If We Must Die by Claude McKay

Compiled by S. Davis & J. Adams – Contributions to WWI & II

A poem of courage for the British Nation in its darkest hour

In World War II, when Britain had her back against the wall and it looked as though Germany was on the brink of invading; in an effort to prepare the British people for this outcome, Winston Churchill, the Prime Minister, in his broadcast to the nation quoted the following poem.  

If We Must Die

If we must die, let it not be like hogs
Hunted and penned in an inglorious spot,
While round us bark the mad and hungry dogs,
Making their mock at our accursed lot.
If we must die, oh, let us nobly die,
So that our precious blood may not be shed
In vain; then even the monsters we defy
Shall be constrained to honour us though dead!
Oh, kinsman! We must meet the common foe;
Though far outnumbered, let us show us brave,
And for their thousand blows deal one deathblow!
What though before us lies the open grave?
Like men we’ll face the murders, cowardly pack
Pressed to the wall, dying, but fighting back!

What is remarkable, is, that few people at the time realised that the composer of this poem was Black. Written in 1919, it was in fact written by Claude McKay, a Jamaican by birth. It was written to urge black Americans to rise up against the persecution and racism of the time.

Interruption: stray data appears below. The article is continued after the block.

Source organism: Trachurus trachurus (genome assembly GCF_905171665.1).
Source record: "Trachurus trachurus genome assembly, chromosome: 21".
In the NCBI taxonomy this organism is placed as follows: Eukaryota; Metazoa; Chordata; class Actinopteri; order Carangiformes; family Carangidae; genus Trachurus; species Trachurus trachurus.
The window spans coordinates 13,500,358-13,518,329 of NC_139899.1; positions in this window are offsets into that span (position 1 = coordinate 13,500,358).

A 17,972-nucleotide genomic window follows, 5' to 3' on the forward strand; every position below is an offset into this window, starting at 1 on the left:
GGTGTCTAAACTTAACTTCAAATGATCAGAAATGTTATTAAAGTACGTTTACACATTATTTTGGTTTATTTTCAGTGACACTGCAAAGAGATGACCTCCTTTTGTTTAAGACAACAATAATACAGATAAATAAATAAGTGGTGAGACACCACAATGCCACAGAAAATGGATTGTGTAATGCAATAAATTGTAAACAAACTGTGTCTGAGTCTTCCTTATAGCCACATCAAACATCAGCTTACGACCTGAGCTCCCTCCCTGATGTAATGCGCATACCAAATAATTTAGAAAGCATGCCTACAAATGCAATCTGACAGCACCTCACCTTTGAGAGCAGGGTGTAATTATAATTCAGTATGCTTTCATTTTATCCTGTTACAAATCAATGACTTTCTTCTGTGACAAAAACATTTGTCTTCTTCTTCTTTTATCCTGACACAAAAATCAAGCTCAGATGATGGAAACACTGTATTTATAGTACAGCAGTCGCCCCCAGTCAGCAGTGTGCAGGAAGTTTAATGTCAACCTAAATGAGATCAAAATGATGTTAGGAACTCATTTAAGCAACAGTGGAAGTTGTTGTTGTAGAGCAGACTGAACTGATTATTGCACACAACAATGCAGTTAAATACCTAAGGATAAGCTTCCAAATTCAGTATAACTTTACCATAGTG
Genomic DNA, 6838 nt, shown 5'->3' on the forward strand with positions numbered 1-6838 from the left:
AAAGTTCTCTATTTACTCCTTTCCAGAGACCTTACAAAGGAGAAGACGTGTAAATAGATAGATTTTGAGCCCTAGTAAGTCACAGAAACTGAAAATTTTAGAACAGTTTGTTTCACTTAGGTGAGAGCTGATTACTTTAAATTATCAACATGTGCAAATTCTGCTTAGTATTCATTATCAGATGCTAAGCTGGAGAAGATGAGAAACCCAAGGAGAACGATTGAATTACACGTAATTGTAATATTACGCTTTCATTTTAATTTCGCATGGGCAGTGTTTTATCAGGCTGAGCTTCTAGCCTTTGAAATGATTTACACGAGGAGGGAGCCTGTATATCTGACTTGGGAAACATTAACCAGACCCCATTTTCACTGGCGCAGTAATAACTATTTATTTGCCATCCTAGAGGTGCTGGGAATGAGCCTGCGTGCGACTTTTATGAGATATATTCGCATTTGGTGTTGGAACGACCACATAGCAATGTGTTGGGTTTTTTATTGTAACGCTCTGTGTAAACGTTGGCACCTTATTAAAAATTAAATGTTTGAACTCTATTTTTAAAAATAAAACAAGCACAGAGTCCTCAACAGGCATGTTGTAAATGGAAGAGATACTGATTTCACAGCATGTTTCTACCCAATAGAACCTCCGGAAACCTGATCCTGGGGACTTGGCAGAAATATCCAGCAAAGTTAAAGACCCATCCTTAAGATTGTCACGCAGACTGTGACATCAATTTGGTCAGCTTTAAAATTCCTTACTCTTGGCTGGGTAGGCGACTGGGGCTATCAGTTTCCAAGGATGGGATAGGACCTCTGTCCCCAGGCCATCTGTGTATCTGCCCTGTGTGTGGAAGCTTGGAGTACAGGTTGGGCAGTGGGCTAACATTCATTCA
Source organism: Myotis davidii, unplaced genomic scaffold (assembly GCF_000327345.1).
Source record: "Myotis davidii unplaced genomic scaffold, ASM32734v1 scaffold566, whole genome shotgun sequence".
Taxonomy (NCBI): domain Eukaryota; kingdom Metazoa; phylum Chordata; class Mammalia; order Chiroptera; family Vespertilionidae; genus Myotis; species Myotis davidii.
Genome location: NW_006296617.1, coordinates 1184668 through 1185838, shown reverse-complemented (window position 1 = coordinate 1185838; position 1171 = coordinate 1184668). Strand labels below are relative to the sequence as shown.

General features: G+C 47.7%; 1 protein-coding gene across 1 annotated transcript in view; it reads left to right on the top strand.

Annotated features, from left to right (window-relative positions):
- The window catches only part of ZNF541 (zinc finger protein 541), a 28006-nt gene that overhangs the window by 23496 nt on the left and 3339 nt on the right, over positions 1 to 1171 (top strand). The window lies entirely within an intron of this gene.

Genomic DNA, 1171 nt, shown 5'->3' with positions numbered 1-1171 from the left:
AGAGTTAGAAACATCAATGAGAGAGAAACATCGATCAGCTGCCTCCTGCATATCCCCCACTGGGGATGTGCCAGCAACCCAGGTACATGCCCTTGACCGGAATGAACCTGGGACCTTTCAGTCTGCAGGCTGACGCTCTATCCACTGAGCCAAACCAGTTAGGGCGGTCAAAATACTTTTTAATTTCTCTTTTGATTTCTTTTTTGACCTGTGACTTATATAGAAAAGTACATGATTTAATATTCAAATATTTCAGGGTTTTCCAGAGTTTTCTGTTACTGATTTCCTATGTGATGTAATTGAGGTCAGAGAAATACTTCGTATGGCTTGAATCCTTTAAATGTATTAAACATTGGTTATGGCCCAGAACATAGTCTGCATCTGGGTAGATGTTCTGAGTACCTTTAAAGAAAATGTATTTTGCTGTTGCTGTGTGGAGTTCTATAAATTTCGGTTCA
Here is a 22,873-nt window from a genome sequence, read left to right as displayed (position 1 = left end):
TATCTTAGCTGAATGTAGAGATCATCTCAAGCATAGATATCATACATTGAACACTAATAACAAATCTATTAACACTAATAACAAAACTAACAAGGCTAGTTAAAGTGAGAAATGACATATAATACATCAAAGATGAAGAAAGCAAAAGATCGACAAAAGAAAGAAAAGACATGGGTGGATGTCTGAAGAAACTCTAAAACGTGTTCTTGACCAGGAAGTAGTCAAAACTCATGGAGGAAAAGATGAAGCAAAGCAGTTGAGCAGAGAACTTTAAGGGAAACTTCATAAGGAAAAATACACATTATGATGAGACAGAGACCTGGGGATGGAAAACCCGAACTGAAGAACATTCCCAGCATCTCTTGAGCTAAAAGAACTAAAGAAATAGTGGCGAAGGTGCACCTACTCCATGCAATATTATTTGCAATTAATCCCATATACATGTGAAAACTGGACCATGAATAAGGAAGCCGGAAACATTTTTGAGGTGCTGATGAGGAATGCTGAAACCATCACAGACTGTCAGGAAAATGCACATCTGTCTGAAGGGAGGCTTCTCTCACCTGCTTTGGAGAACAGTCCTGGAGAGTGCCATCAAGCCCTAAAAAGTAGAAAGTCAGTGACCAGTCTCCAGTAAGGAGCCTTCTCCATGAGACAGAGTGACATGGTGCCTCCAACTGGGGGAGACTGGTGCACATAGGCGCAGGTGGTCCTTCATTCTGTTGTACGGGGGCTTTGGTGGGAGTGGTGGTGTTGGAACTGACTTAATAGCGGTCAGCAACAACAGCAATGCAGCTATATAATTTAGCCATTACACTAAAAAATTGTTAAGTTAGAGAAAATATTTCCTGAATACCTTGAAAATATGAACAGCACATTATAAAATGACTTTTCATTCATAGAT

Books on McKay

Claude McKay, a black poets struggle for identity, by – Heather Hathaway

Relocating Claude McKay and Paul Marshall, by – Tyrone Tillery

Claude McKay: Selected Poems, Dover Thrift Editions (Paperback)

Claude McKay was one of the most distinguished poets of his time. He was a seminal figure in the Harlem Renaissance and wrote three novels: Home to Harlem (1928), a best-seller which won the Harmon Gold Award for Literature, Banjo (1929), and Banana Bottom (1933)……. Often identified as McKay’s finest novel, Banana Bottom tells the story of Bita Plant, who returns to Jamaica after being educated in England and struggles to form an identity that reconciles the aesthetic values imposed upon her with her appreciation for her native roots.

My Black History

Claude McKay – Sparticus Educational